Here in America though, we believe everything has to be constant (except, apparently when it comes to presidential campaign marketing - though that's another topic for another time), so we meddle with those markets by instituting legislation. Sometimes it works, more often than not it just bogs down the system, making things more expensive. We push legislation into effect to stop global climate change - regardless of whether the science is actually valid, and regardless of whether it matters. We think we have to keep a static system, that any change is bad.
I contend that when industries or companies fail due to their misdeeds, newer, better, more innovative identities will take their places. That's how the system is supposed to work. GM goes under because their cars aren't selling. Their cars aren't selling because the company hasn't been smart enough to make the cars people want to buy. Whose fault is that? Who should take responsibility? If they disappear will not a newer, smarter, more appealing car manufacturer take their place?
Instead we take tax-payer money and put it back into an industry, that has been failing for a while, to keep it alive just a few more years. To give them another chance. That's not responsibility, that's stupidity. That's gambling.
People around the country are losing their jobs. So the government is going to take over and cradle them, tell them it's alright and to stop crying, 'because you can work for me now.' So we come up with new jobs to build roads, or buildings. The ROI (Return on Investment) doesn't matter, the fact that we are borrowing against our grandchildren doesn't matter, all that matters is that people have jobs. How do we pay them for that work? I mean, these new roads aren't generating any money. We just take future taxpayer money and give it to them.
Hysterics fuel a sense of "we have to do something, anything" rather than a smart, intelligent look at how we can wisely spend money to help our economy.
I am of the firm belief that the government is not supposed to be our mommy and that citizens need to take responsibility for themselves. As the old adage states, shit happens. We deal with it and we rebuild. That's what America has always done. We take responsibility for our actions, we take our job loss and turn it into new, profitable ways of supporting ourselves.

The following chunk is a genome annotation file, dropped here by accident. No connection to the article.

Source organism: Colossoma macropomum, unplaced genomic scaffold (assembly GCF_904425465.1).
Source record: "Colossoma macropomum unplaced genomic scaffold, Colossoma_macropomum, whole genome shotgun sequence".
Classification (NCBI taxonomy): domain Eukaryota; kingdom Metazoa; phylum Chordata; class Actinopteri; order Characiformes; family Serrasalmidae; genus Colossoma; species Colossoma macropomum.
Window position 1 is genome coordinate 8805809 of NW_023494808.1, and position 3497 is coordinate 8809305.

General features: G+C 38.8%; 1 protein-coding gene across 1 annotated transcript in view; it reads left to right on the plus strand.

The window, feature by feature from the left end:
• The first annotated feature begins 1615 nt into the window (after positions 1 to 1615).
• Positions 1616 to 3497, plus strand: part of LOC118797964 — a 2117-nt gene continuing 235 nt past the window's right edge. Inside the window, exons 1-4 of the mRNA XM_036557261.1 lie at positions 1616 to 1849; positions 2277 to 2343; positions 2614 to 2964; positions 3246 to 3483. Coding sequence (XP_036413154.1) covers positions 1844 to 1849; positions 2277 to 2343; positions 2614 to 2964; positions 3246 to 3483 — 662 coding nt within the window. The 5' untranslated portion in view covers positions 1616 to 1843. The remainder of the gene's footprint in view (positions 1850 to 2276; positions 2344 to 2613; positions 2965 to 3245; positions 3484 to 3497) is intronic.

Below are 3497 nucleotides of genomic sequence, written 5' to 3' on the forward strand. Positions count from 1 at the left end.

But in today's climate we've turned lazy and want the government--no, expect it--to do everything for us. From giving us money when we can't get work, to subsidizing our loans, to giving us tax refunds when we don't even pay taxes. Does government exist to make everything fair--is that a Republic's original purpose? I think when it comes to America I'm more in favor of justice than handouts.
This is where the problem is. Instant gratification has even entered the President's vocabulary when he tells us that we can't afford to do nothing. What he really means is, we have to do something. Anything. And that's what is happening. Shooting from the hip, throwing money at the problem without a clear idea of where we're headed or what it's going to do.
There is no precedent for saying unequivocally that a spending plan of this magnitude will bring about 3-4 million jobs. Or that those jobs are sustainable or will help anybody. But we believe it will. It's all speculation. We're committing to this amount when only 25% will be spent in the next year and there isn't any sort of definite proof that any of this will change anything. But we believe it will. And we are all the more gullible for doing so.